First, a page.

Sorry I’m Late, I Didn’t Want To Come Book Review

71vmxUS501LSorry I’m Late, I Didn’t Want To Come
by Jessica Pan
publication date: May 28th, 2019
paperback
my rating: 4 out of 5 stars

Synopsis via Goodreads:

An introvert spends a year trying to live like an extrovert with hilarious results and advice for readers along the way.

What would happen if a shy introvert lived like a gregarious extrovert for one year? If she knowingly and willingly put herself in perilous social situations that she’d normally avoid at all costs? Writer Jessica Pan intends to find out. With the help of various extrovert mentors, Jessica sets up a series of personal challenges (talk to strangers, perform stand-up comedy, host a dinner party, travel alone, make friends on the road, and much, much worse) to explore whether living like an extrovert can teach her lessons that might improve the quality of her life. Chronicling the author’s hilarious and painful year of misadventures, this book explores what happens when one introvert fights her natural tendencies, takes the plunge, and tries (and sometimes fails) to be a little bit braver.


My Thoughts:

The law of attraction states that “like attracts like.” With that being said I like to think that probably a majority of us book bloggers might consider ourselves to be shy and introverted. I know I am.

According to Psychology Today (as of May 2012), Researchers estimate extroverts make up 50 – 74 percent of the population, with introverts making up the other 16 – 50 percent of the population.
The biggest and simplest difference I’ve found between the two is that introverts get their energy from “alone time” and extroverts thrive being around people. I get physically drained from interacting with people, just the idea of going to a family gathering is exhausting for me. 16-50% is a pretty big margin and I believe that the margin has become more accurate in the years since 2012. The point I’m trying to get it is that many of us can probably relate with the fears Jessica Pan challenged herself to face.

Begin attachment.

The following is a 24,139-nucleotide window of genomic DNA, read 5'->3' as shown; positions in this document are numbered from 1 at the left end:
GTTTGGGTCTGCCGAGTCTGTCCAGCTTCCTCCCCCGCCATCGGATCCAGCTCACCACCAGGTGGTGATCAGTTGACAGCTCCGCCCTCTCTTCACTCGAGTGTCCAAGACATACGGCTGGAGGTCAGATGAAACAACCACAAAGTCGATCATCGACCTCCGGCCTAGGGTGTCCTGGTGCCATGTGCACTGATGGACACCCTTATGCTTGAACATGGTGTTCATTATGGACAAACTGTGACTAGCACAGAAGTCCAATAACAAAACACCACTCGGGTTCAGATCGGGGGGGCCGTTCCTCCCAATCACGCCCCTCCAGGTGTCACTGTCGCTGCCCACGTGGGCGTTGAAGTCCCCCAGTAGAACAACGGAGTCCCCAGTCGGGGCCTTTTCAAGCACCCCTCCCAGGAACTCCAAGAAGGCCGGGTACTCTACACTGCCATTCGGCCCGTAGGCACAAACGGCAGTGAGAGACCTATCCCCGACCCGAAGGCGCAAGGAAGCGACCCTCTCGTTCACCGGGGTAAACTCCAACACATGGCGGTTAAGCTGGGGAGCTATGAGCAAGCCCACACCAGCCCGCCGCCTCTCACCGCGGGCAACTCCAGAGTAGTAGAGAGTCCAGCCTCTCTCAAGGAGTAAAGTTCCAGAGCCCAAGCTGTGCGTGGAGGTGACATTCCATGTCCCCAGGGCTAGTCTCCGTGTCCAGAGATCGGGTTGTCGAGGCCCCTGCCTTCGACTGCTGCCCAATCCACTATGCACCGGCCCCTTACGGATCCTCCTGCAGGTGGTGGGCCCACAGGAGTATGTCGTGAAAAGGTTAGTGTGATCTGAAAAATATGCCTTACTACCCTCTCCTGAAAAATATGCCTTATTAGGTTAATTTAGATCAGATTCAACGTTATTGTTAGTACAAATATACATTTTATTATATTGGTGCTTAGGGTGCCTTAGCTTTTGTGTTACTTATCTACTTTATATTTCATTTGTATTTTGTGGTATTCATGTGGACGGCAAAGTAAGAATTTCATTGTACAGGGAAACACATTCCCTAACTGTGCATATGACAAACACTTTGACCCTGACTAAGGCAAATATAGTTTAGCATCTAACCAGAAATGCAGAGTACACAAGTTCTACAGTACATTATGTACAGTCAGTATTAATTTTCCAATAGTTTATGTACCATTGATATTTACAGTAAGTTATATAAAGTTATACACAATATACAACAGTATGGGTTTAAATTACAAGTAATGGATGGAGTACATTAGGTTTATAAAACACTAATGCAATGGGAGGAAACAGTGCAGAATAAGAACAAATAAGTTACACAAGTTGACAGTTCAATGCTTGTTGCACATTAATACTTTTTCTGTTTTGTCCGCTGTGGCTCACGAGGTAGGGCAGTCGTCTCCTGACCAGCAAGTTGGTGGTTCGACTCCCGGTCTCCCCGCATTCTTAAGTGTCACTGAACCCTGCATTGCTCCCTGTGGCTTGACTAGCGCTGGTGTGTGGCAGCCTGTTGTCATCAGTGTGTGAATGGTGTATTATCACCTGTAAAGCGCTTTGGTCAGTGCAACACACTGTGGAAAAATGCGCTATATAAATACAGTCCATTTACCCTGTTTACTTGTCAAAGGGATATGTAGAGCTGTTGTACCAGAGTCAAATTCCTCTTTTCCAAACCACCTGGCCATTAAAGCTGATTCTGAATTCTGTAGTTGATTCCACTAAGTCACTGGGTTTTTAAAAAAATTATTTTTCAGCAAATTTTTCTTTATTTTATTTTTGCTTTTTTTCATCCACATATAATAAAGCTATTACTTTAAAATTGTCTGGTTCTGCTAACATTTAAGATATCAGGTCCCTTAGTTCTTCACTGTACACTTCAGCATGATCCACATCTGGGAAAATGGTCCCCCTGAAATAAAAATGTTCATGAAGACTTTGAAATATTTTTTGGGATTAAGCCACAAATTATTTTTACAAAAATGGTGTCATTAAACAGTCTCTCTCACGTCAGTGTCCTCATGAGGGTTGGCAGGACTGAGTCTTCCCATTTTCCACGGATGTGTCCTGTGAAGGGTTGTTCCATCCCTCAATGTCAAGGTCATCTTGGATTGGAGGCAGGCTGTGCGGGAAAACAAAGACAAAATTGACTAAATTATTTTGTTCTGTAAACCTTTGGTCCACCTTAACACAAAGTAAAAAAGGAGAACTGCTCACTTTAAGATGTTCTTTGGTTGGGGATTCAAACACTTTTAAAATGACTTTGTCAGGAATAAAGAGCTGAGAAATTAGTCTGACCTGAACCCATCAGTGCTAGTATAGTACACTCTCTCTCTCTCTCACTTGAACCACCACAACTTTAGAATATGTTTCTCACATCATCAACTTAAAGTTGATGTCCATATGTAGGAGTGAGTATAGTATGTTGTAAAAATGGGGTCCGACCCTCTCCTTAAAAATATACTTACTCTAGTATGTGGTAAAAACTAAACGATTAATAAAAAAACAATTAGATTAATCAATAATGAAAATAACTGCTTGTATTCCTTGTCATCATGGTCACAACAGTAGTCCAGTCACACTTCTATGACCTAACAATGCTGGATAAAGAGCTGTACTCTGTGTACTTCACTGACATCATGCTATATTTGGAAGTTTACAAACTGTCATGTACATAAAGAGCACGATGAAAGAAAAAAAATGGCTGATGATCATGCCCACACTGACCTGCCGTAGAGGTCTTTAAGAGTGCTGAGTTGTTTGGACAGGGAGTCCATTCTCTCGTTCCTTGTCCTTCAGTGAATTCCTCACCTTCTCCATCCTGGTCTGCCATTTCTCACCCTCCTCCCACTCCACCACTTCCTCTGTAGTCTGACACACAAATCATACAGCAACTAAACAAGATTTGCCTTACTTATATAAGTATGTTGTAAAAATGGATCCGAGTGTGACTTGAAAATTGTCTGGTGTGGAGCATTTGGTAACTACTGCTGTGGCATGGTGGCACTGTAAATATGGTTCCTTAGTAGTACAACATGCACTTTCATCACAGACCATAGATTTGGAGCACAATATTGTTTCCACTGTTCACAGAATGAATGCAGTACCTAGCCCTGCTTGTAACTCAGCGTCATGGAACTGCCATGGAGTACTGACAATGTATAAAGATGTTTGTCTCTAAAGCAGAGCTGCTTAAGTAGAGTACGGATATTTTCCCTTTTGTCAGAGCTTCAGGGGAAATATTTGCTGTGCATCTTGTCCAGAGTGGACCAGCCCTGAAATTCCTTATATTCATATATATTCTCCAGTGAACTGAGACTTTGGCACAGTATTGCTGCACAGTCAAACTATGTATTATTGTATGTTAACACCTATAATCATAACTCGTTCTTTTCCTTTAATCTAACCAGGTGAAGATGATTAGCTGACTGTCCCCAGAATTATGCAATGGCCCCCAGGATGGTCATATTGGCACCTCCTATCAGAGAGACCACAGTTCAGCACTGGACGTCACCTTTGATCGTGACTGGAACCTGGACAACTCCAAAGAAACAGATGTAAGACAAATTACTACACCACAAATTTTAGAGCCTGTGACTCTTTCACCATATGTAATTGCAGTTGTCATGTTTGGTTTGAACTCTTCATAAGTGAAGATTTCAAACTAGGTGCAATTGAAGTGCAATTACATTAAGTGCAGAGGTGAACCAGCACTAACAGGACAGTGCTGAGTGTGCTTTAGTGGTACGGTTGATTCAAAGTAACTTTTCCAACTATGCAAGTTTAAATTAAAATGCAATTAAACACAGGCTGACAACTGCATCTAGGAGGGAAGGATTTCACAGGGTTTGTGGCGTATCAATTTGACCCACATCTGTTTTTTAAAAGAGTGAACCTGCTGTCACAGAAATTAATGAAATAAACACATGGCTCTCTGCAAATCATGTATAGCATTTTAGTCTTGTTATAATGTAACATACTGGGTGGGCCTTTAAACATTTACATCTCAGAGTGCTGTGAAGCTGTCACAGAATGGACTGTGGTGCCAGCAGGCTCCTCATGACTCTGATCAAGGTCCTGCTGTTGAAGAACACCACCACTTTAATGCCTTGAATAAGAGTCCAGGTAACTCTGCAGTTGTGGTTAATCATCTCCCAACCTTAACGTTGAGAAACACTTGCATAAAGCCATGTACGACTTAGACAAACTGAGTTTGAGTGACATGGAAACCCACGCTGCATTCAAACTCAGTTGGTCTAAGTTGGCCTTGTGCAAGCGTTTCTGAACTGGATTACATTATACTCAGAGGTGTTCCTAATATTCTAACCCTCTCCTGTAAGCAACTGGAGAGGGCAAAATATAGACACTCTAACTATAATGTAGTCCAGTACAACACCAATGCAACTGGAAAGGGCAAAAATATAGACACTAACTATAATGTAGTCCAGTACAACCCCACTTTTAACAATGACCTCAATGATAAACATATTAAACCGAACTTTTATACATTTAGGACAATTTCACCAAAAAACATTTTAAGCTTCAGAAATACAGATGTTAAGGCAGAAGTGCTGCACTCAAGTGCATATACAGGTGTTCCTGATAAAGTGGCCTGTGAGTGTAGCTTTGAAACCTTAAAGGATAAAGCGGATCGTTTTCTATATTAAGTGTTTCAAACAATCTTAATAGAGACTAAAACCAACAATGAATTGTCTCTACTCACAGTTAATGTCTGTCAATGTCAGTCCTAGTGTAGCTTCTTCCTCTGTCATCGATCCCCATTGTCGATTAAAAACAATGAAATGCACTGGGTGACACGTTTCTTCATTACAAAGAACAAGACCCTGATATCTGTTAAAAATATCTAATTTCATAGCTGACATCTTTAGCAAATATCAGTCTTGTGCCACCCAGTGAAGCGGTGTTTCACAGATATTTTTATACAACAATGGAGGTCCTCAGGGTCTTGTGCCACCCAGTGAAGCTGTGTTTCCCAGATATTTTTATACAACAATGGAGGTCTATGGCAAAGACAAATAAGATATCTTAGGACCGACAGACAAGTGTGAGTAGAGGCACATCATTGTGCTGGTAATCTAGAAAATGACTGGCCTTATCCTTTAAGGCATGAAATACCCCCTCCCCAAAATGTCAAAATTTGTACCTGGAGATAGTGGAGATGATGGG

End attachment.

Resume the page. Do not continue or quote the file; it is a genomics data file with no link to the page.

I picked this up to fulfill the Goodreads Summer Reading Challange “Stranger than Fiction: read a nonfiction book published this year.”

I don’t read a lot of nonfiction, I get bored easily and end up craving a novel, and that’s something that I’m slowly trying to work on. I challenge myself to read a few nonfiction books every year and this is the first one that I’m reviewing!

This book was quick to read, funny, and beyond relatable. I don’t mean relatable in a way that someone might think “Oh she’s an introvert and I’m an introvert, I can relate to that.” The passage that really got me was the part where she faced her fear of public speaking. My number 1 nightmare. I have been known to faint during similar events. I get so scared and I straight up forget how to breathe and pass out. It sucks. I definitely found myself relating to her thoughts, how she felt leading up to and during the public speaking. Her thoughts that she recalls during the event is what it makes her so relatable.

I can only imagine how a one on one conversation with Jessica would be in real life because so much wit and humor just bleeds through these pages and you know how authentic she must be for her writing to have that effect.

Not only does she talk about her experiences and how she felt during them, but she also reaches out to therapists and references research and studies about why an introvert might respond in a certain way to an uncomfortable situation.

While I was reading I felt entertained, some secondhand cringe, and inspired by her determination to stick with the challenges she set for herself and her resolve to see everything through. I couldn’t help but wonder how my life might change if I were to try to branch out and try new things or meet new people.

I’ve already recommended it to a few friends in my life who also identify as an introvert and I would even recommend it to some of my extrovert friends so they could see some of the situations that make me uncomfortable and they could see why.

 

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